FREEPORT — More than 200 people attended a community meeting Tuesday night to address Ku Klux Klan fliers found in town earlier this week.
The event was hosted by Speaker of the House Sara Gideon, D-Freeport, who lives in the neighborhood where fliers promoting the KKK were found Monday morning in several driveways on South Freeport Road.
Similar propaganda was also found in neighborhoods in Augusta and Topsham.
Gideon said it was important to host the Jan. 31 event to show that hate is unacceptable.
“When something like this happens and the idea of hatred is put into our homes and communities, we have to react immediately and as loudly as possible to say that this is not tolerated,” she said.
A group of several elected officials, educators and residents spoke at the event, which packed the meeting room at Freeport Community Services to capacity. Due to the large turnout, the meeting was held twice, back to back.
While the first group of 100 or so attended the meeting, a second, equally large group waited outside. Despite the cold, people remained patient and sang patriotic songs to pass the time.
Gideon said it was encouraging to see so many people show up at the last-minute meeting, which was announced Monday night.
“I think we’re together here tonight for one of the most basic, but one of the most important reasons that I can think of – to come together as a community, to reaffirm who we are, not just as Freeporters or as Mainers or as Americans, but in fact, who we are as human beings,” she said.
Town Councilor Melanie Sachs, who, along with Chairwoman Sarah Tracy was one of two councilors who spoke, agreed with Gideon and said the number of people at the meeting illustrated the compassion of Freeport residents.
“You are taking a stand,” Sachs said. “You are taking notice.”
The single-page fliers, folded and weighted with pebbles in plastic bags, promoted a Ku Klux Klan neighborhood watch and encouraged people to call a “24-hour Klanline.”
“You can sleep tonight knowing the Klan is awake!” the fliers said. “Are there troubles in your neighborhood? Contact the Traditionalist American Knights of the Ku Klux Klan today!”
The Klan has historically targeted black Americans, Jews, immigrants, gays and lesbians, and Catholics.
Gideon said she had an extreme reaction to the fliers, and she’s glad to know others feel the same way.
“That flier landing in our backyard in Freeport floored me like absolutely nothing else that I experience or have experienced,” she said. “It left a pit in my stomach, it made me feel real fear for every person in our community, and then, also, finally, left me feeling very angry.”
Gideon said she hopes the meeting sends a message that the distribution of the fliers, as well as other hateful behavior, has no place in Freeport, or anywhere else.
“We come together today to reject the idea of hate, to reject the practice of discrimination, and to soundly turn away any person or any of their ideas that seek to divide us,” she said.
As of Tuesday night, police still did not know where the fliers came from or who placed them in Freeport and the other towns.
Becky Foley, Regional School Unit 5 superintendent of schools, also spoke at the meeting, and said she and other administrators, teachers and staff are using the incident as a teaching moment for students. She said they will continue to make the schools safe places for kids.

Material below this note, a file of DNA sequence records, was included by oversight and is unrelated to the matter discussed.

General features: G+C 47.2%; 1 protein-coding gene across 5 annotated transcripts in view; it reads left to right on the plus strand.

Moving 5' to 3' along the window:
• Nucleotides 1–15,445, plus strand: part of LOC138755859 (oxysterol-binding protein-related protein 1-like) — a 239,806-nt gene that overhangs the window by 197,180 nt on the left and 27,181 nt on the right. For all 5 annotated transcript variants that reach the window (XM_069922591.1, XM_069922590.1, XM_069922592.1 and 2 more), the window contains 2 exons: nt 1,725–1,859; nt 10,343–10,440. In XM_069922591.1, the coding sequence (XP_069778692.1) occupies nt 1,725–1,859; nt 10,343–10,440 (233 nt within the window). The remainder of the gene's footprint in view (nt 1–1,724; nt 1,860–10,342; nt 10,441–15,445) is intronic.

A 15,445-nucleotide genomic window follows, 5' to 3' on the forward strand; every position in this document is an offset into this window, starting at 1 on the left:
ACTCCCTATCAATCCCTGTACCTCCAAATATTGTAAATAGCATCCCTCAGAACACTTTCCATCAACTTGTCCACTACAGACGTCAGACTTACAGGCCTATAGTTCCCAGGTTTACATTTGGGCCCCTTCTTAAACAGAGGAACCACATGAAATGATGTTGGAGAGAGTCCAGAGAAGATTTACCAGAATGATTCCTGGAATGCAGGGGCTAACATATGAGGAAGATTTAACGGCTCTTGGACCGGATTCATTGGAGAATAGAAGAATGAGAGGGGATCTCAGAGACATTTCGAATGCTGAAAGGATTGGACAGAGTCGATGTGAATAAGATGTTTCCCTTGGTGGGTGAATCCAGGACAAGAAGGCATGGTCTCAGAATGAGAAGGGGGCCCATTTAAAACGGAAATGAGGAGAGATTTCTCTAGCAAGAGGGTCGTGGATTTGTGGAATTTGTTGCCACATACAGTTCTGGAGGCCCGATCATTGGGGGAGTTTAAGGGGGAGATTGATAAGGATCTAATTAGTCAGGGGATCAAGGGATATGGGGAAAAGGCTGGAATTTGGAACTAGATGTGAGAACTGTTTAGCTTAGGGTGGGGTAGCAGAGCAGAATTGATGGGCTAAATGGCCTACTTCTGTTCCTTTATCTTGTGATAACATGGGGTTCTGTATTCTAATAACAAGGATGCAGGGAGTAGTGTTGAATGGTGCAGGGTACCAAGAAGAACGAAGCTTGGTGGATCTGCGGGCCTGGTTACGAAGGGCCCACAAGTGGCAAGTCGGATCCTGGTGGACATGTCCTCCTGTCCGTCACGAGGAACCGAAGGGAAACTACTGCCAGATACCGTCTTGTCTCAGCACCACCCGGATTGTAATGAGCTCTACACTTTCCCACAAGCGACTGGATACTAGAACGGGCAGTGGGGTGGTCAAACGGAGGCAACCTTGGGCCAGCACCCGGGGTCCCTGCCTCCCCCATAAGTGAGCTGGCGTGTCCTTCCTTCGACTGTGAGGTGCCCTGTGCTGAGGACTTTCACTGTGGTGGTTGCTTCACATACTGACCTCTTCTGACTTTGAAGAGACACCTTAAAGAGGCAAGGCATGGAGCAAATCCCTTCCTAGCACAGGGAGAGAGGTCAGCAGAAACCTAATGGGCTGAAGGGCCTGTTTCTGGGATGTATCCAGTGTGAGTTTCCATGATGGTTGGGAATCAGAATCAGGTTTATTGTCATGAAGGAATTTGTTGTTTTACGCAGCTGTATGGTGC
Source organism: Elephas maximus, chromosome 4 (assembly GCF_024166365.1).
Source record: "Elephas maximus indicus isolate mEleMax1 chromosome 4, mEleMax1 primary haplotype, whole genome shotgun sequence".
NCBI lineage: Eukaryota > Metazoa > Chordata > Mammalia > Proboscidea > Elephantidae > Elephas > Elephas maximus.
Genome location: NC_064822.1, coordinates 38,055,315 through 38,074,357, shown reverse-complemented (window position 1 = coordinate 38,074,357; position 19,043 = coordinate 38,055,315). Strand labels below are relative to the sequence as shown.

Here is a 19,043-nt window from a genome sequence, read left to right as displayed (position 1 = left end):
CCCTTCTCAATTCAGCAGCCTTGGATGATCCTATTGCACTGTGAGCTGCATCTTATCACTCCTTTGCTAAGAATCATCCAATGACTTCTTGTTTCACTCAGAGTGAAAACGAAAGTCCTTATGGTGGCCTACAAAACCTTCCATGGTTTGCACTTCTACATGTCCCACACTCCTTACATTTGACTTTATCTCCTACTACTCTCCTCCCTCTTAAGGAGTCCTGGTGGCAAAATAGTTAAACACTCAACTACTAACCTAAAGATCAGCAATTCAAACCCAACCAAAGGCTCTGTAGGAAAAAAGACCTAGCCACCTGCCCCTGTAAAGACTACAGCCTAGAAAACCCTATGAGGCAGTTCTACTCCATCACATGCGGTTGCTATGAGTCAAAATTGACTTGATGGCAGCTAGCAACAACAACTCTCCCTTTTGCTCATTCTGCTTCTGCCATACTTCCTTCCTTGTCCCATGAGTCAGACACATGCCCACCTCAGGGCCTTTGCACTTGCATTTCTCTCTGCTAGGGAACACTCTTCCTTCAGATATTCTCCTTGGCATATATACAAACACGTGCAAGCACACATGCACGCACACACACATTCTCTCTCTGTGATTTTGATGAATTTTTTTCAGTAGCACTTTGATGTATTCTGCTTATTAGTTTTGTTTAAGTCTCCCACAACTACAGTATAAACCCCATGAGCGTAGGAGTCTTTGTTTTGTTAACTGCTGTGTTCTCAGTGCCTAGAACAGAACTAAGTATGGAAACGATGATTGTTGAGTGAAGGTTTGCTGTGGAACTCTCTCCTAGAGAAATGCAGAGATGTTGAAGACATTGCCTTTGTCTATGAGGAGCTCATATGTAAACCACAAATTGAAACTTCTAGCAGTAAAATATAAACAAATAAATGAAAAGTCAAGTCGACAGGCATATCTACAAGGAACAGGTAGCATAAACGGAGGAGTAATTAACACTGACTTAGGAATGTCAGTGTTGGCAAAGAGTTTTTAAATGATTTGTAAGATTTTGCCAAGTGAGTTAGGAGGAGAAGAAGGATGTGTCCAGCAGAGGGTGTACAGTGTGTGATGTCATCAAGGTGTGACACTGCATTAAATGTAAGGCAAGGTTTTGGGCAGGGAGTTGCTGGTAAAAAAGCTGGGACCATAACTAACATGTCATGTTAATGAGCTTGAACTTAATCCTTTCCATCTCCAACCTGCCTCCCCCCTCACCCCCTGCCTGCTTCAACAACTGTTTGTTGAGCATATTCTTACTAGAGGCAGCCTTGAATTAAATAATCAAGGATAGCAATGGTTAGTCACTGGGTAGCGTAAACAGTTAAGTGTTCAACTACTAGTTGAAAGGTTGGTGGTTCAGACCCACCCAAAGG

“We will teach compassion to our students, not divisiveness,” she said. “We will teach hope for our students, not fear.”
One student was asked to share his thoughts Tuesday night. Ben Morang, a sophomore at Freeport High School, spoke of growing up in a mixed-race household where “love was not constrained by skin tone or sexuality because love is love.”
Morang, 16, said he hopes Freeport residents can remember what’s important, even in the face of hateful words and actions.
“Although we may be constantly surrounded by hate, we need to remember love,” he said. “Remember that everyone deserves humanity.”
State Sen. Brownie Carson, D-Brunswick, who represents Freeport’s District 24, said Monday’s incident is not representative of Maine, and that residents need to be accepting of all people, regardless of where they’re from.
“Whether it’s new Mainers or folks who have been here for generations, reach out with love,” he said.
Gideon said it’s important to be inclusive and “celebrate the things that make us the same, but also make us different.”
Morang agreed, saying embracing other people’s differences instead of ignoring them is what equality is about.
“I do see color and I see the whole damn rainbow,” he said.
Gideon said although the Klan is best known for its views on white supremacy and targeting black Americans, hate affects everyone and that to combat it, everyone needs to come together.
“A threat to any of us is absolutely a threat to every single one of us,” she said. “The only way to address that threat is to face it is straight on and with our arms locked together.”
Ku Klux Klan fliers found in several driveways in South Freeport on the morning of Jan. 30.
Maine House Speaker Sara Gideon, who represents Freeport, hosted a meeting Jan. 31 to address the Ku Klux Klan fliers found in town Monday morning. Speakers also included Town Council Chairwoman Sarah Tracy, left rear, state Sen. Brownie Carson, the Rev. David Bowling of South Freeport Church, and student Ben Morang.
More than 200 people attended the Jan. 31 community meeting in Freeport, which had to be split into two parts to accomodate everyone at Freeport Community Services.